Satellite Image Global Desertification
Global desertification is a land degradation problem of major importance in the arid regions of the world. Deterioration in soil and plant cover has adversely affected nearly 70 percent of the drylands which is the result of human mismanagement of cultivation and rangelands. Overgrazing, woodcutting, cultivation practices inducing accelerated water and wind erosion, and improper water management leading to salinization, are all causes of land degradation. In addition to vegetation deterioration, erosion, and salinization, desertification effects can be seen in the loss of soil fertility, soil compaction, and soil crusting. Combating desertification involves having accurate knowledge of a current land degradation status and the magnitude of the potential hazard.
Quantitative, high-spectral resolution satellite remote sensing can dramatically increase the accuracy of dryland monitoring. Hyperspectral imagery incorporated with field and laboratory data for analysis can be used to derive more quantitative and specific soil properties directly linked to soil degradation statuses, such as soil chemical properties, organic matter, mineralogical content, infiltration capacity, aggregation capacity, and runoff coefficient.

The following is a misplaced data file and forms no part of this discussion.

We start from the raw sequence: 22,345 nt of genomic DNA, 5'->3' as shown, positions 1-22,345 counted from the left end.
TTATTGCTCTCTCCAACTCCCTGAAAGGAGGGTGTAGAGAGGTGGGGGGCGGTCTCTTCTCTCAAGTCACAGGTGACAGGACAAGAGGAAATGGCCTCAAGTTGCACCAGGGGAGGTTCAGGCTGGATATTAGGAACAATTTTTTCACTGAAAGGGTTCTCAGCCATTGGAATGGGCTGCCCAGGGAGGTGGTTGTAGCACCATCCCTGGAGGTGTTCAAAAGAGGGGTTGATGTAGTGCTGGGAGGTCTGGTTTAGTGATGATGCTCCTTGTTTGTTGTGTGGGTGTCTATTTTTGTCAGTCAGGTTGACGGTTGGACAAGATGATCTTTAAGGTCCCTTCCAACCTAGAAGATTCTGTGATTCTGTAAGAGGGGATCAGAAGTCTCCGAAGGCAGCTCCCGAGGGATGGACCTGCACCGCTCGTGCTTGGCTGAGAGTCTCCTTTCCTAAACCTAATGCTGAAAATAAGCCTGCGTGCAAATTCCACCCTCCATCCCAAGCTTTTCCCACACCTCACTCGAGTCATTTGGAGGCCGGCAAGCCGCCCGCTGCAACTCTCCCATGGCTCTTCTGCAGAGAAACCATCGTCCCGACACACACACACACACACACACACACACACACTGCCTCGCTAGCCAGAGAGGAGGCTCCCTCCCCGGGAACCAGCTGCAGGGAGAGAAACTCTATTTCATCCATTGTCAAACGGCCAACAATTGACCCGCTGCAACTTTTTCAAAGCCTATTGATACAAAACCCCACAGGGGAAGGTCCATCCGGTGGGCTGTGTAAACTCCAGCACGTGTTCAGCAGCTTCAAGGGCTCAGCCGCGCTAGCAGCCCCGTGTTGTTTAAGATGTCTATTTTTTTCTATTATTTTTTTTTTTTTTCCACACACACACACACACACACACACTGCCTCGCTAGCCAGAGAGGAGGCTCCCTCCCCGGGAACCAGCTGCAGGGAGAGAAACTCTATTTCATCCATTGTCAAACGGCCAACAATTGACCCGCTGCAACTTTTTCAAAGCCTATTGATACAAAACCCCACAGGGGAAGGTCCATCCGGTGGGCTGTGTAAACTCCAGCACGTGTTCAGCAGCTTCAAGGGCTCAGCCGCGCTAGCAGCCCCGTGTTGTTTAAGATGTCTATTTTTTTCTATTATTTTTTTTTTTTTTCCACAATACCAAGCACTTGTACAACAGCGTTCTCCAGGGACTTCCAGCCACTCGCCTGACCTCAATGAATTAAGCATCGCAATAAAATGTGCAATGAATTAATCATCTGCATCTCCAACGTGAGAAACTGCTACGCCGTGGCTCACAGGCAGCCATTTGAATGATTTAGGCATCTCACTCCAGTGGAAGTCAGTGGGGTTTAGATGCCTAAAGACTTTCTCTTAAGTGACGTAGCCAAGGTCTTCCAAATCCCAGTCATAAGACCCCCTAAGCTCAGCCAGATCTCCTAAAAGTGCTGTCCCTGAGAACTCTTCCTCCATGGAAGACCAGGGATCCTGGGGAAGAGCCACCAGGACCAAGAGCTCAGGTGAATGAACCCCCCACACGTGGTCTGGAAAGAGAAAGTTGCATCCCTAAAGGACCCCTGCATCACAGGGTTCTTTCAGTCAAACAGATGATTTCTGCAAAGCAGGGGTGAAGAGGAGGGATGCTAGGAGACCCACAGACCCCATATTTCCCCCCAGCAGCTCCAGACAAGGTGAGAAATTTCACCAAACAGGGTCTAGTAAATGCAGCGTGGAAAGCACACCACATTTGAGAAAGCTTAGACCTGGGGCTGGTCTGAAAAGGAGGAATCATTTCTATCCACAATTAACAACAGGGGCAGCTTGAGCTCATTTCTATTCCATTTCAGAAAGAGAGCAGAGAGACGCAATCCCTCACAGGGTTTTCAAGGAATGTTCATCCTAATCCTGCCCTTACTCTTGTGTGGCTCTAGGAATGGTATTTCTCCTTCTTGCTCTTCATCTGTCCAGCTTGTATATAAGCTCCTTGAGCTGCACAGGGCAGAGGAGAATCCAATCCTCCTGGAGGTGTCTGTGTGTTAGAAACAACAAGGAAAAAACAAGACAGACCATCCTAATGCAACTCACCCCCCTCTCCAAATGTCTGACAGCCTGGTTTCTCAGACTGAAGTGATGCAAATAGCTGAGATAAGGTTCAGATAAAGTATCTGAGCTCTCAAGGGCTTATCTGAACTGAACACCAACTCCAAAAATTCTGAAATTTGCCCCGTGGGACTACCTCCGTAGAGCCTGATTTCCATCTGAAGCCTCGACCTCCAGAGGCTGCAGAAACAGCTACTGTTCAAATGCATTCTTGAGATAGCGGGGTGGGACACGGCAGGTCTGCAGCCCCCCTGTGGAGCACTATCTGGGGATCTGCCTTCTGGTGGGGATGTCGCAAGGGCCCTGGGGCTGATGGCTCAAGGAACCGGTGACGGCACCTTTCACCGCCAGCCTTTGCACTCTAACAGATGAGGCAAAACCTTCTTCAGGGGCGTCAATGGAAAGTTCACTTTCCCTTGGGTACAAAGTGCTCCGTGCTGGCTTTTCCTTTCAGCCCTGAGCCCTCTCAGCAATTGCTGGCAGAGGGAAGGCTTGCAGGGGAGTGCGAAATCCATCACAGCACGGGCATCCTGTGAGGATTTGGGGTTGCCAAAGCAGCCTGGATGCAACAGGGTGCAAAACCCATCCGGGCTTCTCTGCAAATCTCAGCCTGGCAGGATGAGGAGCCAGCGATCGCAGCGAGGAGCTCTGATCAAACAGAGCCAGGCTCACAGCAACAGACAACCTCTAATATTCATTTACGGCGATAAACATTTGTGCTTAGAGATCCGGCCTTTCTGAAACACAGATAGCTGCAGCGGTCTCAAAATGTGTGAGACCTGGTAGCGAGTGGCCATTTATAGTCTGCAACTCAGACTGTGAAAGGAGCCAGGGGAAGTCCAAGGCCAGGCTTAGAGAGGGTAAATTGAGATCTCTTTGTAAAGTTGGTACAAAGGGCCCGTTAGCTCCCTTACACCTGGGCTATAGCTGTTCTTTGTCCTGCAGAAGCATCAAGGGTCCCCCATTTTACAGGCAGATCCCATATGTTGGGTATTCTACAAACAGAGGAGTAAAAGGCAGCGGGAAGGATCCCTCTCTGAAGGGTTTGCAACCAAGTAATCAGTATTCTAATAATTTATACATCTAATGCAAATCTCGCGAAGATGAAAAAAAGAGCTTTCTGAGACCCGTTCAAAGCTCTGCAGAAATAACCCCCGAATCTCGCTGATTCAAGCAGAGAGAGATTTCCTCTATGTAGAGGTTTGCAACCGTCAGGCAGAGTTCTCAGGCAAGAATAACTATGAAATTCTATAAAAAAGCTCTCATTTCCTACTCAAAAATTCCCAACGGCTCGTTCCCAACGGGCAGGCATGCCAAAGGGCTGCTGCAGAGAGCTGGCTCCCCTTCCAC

Xinavane – Mozambique Sugar Cane Plantation
Satellite Imagery 4-Band (RGBN) Spectral Image Data – KMZ
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Normalized Difference Vegetation Index (NDVI) Scale Used
Background Image: Google Earth – © Google
The agriculture, forestry, and environmental industries are using the standard NDVI index for many years, but with the availability of multispectral sensors and high-resolution satellite sensors such as WorldView-2, WorldView-3, and Pleiades Neo utilizing an expanded multispectral surface reflectance range to filter the correct band combinations for vegetation, soil, and environmental analysis to support crop, forest, and environmental or GIS management.